Magic is one of the oldest card games. The template has had many visual updates, but the general arrangement of all the elements have remained the same. The art is a big appeal to many people, so it’s given ample amount of space. The card type is displayed just below the art, which gives the art a great frame. There are also some subtle hints with the card frame color that indicate the card is a hybrid white/black card.

The intriguing departure from the norm is the card cost. Rather than being positioned along the top left of the card, the cost is displayed on the top right corner where it can be more difficult to see when held in your hand. It’s not clear to me why it’s positioned in such a way. It’s possible that it’s simply for aesthetics, and they’ve stuck with it ever since the beginning. It’s worth noting that in MTG’s Future Sight set, the theme was exploring the possible future of MTG, and one of the things they did was experiment with the card frame. As you can see below, they repositioned the card cost along the left edge of the card.

Race for the Galaxy

With Race for the Galaxy, we are getting into some more atypical card designs. The cost of the card is on the top left (in the circle), but it’s also accompanied by the victory point value (in the hexagon). The art fills the entire rest of the card, leaving only space for the name. Each turn is split into 5 phases and the graphic designers have chosen to leave a space for every phase regardless of whether the card affects that phase or not. This lets you quickly scan the card to see what phase it affects. Race for the Galaxy makes extensive use of iconography, which allows it to convey most card details very succinctly. Without this highly developed iconography, it wouldn’t be possible to leave space for every phase and showcase the art so prominently. Iconography is a huge topic of its own, which I’ll also cover in a future post.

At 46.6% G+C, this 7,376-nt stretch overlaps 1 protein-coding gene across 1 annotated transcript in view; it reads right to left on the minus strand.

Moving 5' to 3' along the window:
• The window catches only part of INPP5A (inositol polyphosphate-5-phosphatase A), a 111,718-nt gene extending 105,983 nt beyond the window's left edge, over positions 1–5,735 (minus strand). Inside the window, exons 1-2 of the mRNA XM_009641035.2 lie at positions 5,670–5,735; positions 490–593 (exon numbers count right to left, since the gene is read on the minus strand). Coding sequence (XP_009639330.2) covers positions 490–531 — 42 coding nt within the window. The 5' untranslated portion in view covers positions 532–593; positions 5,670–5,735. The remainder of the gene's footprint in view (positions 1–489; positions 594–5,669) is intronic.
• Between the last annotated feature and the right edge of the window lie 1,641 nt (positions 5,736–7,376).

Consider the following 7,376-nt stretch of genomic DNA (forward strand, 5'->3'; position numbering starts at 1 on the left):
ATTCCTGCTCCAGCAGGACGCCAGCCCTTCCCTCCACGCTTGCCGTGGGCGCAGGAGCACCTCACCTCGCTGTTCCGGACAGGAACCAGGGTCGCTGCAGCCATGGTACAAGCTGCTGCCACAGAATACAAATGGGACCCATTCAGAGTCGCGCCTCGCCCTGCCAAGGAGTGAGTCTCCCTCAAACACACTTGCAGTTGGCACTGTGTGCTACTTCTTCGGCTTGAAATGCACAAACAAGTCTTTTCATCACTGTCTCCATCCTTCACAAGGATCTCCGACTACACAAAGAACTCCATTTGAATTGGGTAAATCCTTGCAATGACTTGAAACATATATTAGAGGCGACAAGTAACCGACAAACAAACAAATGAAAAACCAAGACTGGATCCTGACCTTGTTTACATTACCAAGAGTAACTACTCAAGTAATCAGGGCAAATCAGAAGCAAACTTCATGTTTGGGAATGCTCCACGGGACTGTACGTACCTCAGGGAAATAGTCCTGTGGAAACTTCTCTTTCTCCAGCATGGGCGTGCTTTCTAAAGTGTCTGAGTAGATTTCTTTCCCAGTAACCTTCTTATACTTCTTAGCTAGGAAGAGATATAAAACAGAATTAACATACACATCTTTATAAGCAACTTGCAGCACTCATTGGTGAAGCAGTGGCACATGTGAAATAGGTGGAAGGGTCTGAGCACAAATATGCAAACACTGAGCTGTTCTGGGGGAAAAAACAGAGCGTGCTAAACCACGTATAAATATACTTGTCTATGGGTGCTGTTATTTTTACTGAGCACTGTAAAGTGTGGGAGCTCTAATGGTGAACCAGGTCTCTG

7 Wonders

7 Wonders also features an unusual card design. Rather than being placed at the top of the card, the name is tucked away in the bottom left. Instead, the card effect is positioned at the top. 7 Wonders also uses an extensive amount of iconography, which allows the art to dominate the majority of the card. This large iconography combined with the top level positioning is ideal for a tableau building game. As players are laying out their cards, it becomes very easy for other players to quickly scan a tableau and identify each card’s effect. In 7 Wonders, the card type is indicated by the colored backdrop of each card. The cards are also expected to be stacked in a cascading fashion and that often means only the very top of the cards can be seen.